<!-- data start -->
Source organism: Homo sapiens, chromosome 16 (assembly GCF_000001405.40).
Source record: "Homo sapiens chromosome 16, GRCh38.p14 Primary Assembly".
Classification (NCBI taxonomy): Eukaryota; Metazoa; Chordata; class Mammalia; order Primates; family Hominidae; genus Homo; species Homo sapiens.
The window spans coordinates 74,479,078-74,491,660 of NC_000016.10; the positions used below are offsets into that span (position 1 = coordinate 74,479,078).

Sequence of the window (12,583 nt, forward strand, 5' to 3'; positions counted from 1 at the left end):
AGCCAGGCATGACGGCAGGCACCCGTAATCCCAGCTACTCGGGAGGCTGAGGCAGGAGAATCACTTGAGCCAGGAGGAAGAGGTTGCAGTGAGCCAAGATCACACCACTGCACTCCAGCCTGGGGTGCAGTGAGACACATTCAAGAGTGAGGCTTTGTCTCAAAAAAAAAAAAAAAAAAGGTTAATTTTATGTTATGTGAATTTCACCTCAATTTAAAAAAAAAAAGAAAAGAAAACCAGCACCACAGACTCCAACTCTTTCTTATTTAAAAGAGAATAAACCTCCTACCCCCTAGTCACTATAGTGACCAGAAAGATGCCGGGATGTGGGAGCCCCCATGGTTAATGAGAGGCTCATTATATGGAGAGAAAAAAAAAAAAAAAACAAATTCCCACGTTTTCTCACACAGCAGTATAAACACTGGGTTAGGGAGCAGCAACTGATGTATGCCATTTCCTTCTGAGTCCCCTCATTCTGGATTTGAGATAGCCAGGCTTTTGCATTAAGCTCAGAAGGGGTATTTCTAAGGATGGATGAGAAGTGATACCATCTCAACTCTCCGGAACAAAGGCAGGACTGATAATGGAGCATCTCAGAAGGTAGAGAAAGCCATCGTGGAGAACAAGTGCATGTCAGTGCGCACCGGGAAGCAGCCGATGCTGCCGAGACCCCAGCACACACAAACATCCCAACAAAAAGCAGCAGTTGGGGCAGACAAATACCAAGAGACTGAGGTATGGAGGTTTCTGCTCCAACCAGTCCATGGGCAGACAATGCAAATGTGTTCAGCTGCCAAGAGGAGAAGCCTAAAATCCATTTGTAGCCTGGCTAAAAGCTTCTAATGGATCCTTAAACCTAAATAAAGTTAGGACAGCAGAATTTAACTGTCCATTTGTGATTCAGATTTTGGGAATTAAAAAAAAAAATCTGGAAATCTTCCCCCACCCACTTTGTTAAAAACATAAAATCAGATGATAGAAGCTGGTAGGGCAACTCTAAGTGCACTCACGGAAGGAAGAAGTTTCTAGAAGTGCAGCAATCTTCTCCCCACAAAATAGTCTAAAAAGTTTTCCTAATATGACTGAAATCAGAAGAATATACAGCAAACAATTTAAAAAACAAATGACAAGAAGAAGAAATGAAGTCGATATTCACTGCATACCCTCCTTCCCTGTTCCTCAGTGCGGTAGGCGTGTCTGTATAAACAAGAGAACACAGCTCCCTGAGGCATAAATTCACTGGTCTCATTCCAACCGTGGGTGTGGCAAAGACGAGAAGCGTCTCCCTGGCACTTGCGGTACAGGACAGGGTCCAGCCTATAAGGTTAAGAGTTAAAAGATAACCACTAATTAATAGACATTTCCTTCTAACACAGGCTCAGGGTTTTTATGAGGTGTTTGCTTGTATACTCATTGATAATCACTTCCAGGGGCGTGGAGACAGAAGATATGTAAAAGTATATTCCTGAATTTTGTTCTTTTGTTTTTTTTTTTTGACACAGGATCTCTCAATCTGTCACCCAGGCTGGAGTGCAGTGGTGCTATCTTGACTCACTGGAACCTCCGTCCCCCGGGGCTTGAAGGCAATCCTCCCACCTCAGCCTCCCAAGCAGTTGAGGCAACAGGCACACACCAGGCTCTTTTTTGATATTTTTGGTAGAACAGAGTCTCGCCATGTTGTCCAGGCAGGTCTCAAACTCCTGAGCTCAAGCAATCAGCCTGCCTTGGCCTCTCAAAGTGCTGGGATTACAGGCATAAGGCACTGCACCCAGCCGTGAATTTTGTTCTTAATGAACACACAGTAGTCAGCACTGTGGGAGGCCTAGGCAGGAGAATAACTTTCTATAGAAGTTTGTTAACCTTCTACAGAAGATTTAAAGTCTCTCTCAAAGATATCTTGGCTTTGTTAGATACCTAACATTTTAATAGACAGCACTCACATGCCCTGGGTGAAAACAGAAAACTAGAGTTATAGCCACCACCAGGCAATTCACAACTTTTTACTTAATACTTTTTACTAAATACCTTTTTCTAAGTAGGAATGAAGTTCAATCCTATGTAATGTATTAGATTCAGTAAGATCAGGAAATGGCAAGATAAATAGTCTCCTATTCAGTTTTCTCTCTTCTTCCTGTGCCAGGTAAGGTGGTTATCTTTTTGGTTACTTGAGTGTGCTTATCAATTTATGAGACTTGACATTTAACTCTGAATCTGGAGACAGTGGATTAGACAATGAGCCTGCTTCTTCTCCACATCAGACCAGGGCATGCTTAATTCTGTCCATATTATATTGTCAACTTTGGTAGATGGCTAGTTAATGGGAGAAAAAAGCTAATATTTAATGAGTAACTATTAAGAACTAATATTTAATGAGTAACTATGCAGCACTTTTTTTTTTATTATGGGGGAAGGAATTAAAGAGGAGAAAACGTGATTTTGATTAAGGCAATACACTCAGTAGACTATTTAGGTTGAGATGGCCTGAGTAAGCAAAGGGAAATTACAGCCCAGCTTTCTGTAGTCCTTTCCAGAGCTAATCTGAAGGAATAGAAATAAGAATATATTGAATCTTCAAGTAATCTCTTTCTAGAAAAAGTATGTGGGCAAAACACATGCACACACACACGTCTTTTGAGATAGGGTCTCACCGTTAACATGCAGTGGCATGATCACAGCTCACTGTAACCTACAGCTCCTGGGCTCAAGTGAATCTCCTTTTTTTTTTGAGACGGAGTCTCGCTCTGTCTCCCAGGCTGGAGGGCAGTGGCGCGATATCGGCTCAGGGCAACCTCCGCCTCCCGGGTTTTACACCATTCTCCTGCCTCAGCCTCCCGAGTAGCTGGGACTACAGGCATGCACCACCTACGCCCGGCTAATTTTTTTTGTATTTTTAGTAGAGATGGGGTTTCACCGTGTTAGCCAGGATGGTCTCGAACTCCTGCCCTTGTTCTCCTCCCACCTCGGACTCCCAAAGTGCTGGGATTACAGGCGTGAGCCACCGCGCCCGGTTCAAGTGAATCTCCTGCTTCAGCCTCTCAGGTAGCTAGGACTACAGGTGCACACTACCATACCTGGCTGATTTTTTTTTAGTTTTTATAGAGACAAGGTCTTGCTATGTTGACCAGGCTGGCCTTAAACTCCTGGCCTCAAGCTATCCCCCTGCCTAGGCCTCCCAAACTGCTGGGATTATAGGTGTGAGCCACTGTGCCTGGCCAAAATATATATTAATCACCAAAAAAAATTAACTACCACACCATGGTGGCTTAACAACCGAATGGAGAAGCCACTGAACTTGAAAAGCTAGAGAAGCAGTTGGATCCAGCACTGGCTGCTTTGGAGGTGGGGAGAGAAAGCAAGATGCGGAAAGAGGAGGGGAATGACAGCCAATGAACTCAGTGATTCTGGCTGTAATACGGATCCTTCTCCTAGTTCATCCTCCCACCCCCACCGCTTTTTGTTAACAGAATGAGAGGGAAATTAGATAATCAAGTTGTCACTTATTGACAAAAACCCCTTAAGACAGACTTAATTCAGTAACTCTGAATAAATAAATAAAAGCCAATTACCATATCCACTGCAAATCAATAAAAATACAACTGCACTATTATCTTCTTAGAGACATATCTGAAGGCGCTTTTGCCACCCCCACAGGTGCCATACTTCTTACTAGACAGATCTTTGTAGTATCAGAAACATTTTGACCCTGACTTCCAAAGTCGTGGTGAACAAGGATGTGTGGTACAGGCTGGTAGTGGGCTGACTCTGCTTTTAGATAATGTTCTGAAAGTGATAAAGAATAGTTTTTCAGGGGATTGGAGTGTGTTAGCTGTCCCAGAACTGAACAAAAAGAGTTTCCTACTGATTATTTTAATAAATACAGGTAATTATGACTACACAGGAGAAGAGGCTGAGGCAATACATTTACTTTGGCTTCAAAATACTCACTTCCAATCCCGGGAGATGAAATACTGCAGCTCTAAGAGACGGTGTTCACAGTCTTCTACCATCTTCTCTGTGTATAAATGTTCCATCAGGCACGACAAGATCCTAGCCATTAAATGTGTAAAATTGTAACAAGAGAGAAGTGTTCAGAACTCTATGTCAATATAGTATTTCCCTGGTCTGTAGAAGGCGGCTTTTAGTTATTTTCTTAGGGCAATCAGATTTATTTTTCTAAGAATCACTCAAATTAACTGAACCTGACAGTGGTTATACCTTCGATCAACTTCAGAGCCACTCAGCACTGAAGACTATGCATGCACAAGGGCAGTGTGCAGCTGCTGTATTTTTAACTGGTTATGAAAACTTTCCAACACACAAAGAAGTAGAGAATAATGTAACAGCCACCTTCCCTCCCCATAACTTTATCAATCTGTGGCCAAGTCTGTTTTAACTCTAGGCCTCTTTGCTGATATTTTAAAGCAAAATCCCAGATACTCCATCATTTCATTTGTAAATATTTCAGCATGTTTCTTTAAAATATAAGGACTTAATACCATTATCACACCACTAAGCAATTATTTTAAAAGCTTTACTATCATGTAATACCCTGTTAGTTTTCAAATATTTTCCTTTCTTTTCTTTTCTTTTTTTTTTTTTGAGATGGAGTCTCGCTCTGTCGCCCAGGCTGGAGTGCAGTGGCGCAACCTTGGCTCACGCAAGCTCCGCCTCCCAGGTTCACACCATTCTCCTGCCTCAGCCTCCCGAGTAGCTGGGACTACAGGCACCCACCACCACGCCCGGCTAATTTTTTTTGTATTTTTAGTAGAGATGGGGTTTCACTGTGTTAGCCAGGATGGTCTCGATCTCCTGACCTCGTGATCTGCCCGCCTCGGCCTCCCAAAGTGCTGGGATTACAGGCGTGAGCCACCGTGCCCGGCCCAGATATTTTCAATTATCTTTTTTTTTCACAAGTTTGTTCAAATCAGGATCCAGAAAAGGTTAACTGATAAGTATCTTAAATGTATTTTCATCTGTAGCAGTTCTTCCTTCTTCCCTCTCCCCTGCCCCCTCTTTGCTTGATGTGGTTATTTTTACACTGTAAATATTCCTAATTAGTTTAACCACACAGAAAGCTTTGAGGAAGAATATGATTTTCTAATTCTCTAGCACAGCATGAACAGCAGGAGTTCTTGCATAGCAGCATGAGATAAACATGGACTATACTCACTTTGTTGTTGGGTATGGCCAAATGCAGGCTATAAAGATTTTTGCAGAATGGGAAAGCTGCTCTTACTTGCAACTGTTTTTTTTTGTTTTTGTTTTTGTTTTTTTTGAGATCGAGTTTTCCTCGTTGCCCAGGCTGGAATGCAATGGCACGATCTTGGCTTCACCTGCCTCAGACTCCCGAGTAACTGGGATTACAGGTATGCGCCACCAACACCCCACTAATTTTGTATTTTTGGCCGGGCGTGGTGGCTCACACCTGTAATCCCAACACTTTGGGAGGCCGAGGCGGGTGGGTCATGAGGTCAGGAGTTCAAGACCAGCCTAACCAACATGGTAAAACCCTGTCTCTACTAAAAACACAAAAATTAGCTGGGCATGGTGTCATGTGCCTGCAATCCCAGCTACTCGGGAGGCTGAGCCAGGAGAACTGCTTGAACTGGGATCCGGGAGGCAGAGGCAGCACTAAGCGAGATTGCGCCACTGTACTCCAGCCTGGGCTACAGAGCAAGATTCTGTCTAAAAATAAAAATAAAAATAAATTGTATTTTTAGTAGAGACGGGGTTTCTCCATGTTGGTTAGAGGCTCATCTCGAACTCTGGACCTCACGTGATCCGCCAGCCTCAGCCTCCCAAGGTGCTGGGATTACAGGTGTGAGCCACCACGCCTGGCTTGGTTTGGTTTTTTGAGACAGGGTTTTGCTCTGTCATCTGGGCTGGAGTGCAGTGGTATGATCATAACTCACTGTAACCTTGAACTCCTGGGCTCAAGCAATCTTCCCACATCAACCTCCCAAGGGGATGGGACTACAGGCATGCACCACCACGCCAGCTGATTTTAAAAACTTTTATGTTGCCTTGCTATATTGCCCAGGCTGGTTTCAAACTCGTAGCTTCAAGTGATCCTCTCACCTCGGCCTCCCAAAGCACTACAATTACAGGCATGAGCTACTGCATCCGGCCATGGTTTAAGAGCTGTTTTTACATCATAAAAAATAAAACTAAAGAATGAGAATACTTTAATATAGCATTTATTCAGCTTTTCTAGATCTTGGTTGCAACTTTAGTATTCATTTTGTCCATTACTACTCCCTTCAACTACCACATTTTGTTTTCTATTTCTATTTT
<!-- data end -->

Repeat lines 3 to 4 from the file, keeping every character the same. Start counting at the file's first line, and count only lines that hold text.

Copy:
Classification (NCBI taxonomy): Eukaryota; Metazoa; Chordata; class Mammalia; order Primates; family Hominidae; genus Homo; species Homo sapiens.
The window spans coordinates 74,479,078-74,491,660 of NC_000016.10; the positions used below are offsets into that span (position 1 = coordinate 74,479,078).